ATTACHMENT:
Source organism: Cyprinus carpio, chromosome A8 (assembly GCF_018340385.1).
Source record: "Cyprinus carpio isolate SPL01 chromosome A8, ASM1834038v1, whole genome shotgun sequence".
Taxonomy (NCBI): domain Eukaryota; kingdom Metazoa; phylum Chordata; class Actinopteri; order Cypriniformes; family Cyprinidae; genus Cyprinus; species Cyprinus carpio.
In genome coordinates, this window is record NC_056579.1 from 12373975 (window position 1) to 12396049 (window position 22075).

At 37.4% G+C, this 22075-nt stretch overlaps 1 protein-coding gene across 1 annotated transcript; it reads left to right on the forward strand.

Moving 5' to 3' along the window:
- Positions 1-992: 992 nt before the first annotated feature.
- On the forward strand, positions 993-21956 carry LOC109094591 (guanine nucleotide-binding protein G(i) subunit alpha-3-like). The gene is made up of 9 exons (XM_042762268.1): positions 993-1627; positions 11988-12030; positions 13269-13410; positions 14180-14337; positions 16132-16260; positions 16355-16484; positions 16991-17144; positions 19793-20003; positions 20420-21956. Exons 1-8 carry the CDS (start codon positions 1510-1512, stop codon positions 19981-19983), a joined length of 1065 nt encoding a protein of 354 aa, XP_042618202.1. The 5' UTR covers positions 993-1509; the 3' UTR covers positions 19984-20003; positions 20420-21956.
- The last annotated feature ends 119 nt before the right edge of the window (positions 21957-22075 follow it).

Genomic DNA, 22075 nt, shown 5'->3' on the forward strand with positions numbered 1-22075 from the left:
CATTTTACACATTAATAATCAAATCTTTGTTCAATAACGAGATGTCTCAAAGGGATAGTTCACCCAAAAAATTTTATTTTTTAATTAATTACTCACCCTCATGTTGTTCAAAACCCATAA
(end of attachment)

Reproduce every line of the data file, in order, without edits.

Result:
Source organism: Cyprinus carpio, chromosome A8 (assembly GCF_018340385.1).
Source record: "Cyprinus carpio isolate SPL01 chromosome A8, ASM1834038v1, whole genome shotgun sequence".
Taxonomy (NCBI): domain Eukaryota; kingdom Metazoa; phylum Chordata; class Actinopteri; order Cypriniformes; family Cyprinidae; genus Cyprinus; species Cyprinus carpio.
In genome coordinates, this window is record NC_056579.1 from 12373975 (window position 1) to 12396049 (window position 22075).

At 37.4% G+C, this 22075-nt stretch overlaps 1 protein-coding gene across 1 annotated transcript; it reads left to right on the forward strand.

Moving 5' to 3' along the window:
- Positions 1-992: 992 nt before the first annotated feature.
- On the forward strand, positions 993-21956 carry LOC109094591 (guanine nucleotide-binding protein G(i) subunit alpha-3-like). The gene is made up of 9 exons (XM_042762268.1): positions 993-1627; positions 11988-12030; positions 13269-13410; positions 14180-14337; positions 16132-16260; positions 16355-16484; positions 16991-17144; positions 19793-20003; positions 20420-21956. Exons 1-8 carry the CDS (start codon positions 1510-1512, stop codon positions 19981-19983), a joined length of 1065 nt encoding a protein of 354 aa, XP_042618202.1. The 5' UTR covers positions 993-1509; the 3' UTR covers positions 19984-20003; positions 20420-21956.
- The last annotated feature ends 119 nt before the right edge of the window (positions 21957-22075 follow it).

Genomic DNA, 22075 nt, shown 5'->3' on the forward strand with positions numbered 1-22075 from the left:
CATTTTACACATTAATAATCAAATCTTTGTTCAATAACGAGATGTCTCAAAGGGATAGTTCACCCAAAAAATTTTATTTTTTAATTAATTACTCACCCTCATGTTGTTCAAAACCCATAA